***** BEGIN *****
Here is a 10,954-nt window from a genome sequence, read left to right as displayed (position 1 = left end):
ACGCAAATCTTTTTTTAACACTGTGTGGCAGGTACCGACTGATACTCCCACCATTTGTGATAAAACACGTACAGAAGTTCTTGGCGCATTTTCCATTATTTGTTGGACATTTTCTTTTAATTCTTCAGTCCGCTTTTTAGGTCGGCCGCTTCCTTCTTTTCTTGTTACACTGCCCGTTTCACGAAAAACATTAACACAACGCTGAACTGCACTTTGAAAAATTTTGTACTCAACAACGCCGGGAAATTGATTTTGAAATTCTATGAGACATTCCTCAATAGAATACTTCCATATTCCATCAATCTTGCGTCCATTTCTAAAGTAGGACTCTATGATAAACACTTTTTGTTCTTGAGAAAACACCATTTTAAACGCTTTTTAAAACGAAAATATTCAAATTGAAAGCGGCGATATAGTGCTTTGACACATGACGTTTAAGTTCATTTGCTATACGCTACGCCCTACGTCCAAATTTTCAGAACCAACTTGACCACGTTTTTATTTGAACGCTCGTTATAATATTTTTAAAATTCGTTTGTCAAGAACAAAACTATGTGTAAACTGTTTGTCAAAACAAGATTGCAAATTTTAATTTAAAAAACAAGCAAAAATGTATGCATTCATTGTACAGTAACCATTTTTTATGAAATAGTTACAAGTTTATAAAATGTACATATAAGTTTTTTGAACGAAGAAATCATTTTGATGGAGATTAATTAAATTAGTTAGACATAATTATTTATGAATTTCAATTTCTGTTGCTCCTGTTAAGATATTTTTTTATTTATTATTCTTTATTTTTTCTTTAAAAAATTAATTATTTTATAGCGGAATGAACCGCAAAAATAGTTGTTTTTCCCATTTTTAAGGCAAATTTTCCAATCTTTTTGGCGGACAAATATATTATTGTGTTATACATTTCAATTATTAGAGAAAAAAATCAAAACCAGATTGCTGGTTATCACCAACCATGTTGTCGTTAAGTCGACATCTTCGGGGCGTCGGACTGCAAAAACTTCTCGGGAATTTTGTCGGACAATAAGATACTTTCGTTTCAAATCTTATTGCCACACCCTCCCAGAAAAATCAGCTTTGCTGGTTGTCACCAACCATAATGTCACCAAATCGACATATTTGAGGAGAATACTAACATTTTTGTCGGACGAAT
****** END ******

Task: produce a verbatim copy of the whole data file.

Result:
Here is a 10,954-nt window from a genome sequence, read left to right as displayed (position 1 = left end):
ACGCAAATCTTTTTTTAACACTGTGTGGCAGGTACCGACTGATACTCCCACCATTTGTGATAAAACACGTACAGAAGTTCTTGGCGCATTTTCCATTATTTGTTGGACATTTTCTTTTAATTCTTCAGTCCGCTTTTTAGGTCGGCCGCTTCCTTCTTTTCTTGTTACACTGCCCGTTTCACGAAAAACATTAACACAACGCTGAACTGCACTTTGAAAAATTTTGTACTCAACAACGCCGGGAAATTGATTTTGAAATTCTATGAGACATTCCTCAATAGAATACTTCCATATTCCATCAATCTTGCGTCCATTTCTAAAGTAGGACTCTATGATAAACACTTTTTGTTCTTGAGAAAACACCATTTTAAACGCTTTTTAAAACGAAAATATTCAAATTGAAAGCGGCGATATAGTGCTTTGACACATGACGTTTAAGTTCATTTGCTATACGCTACGCCCTACGTCCAAATTTTCAGAACCAACTTGACCACGTTTTTATTTGAACGCTCGTTATAATATTTTTAAAATTCGTTTGTCAAGAACAAAACTATGTGTAAACTGTTTGTCAAAACAAGATTGCAAATTTTAATTTAAAAAACAAGCAAAAATGTATGCATTCATTGTACAGTAACCATTTTTTATGAAATAGTTACAAGTTTATAAAATGTACATATAAGTTTTTTGAACGAAGAAATCATTTTGATGGAGATTAATTAAATTAGTTAGACATAATTATTTATGAATTTCAATTTCTGTTGCTCCTGTTAAGATATTTTTTTATTTATTATTCTTTATTTTTTCTTTAAAAAATTAATTATTTTATAGCGGAATGAACCGCAAAAATAGTTGTTTTTCCCATTTTTAAGGCAAATTTTCCAATCTTTTTGGCGGACAAATATATTATTGTGTTATACATTTCAATTATTAGAGAAAAAAATCAAAACCAGATTGCTGGTTATCACCAACCATGTTGTCGTTAAGTCGACATCTTCGGGGCGTCGGACTGCAAAAACTTCTCGGGAATTTTGTCGGACAATAAGATACTTTCGTTTCAAATCTTATTGCCACACCCTCCCAGAAAAATCAGCTTTGCTGGTTGTCACCAACCATAATGTCACCAAATCGACATATTTGAGGAGAATACTAACATTTTTGTCGGACGAAT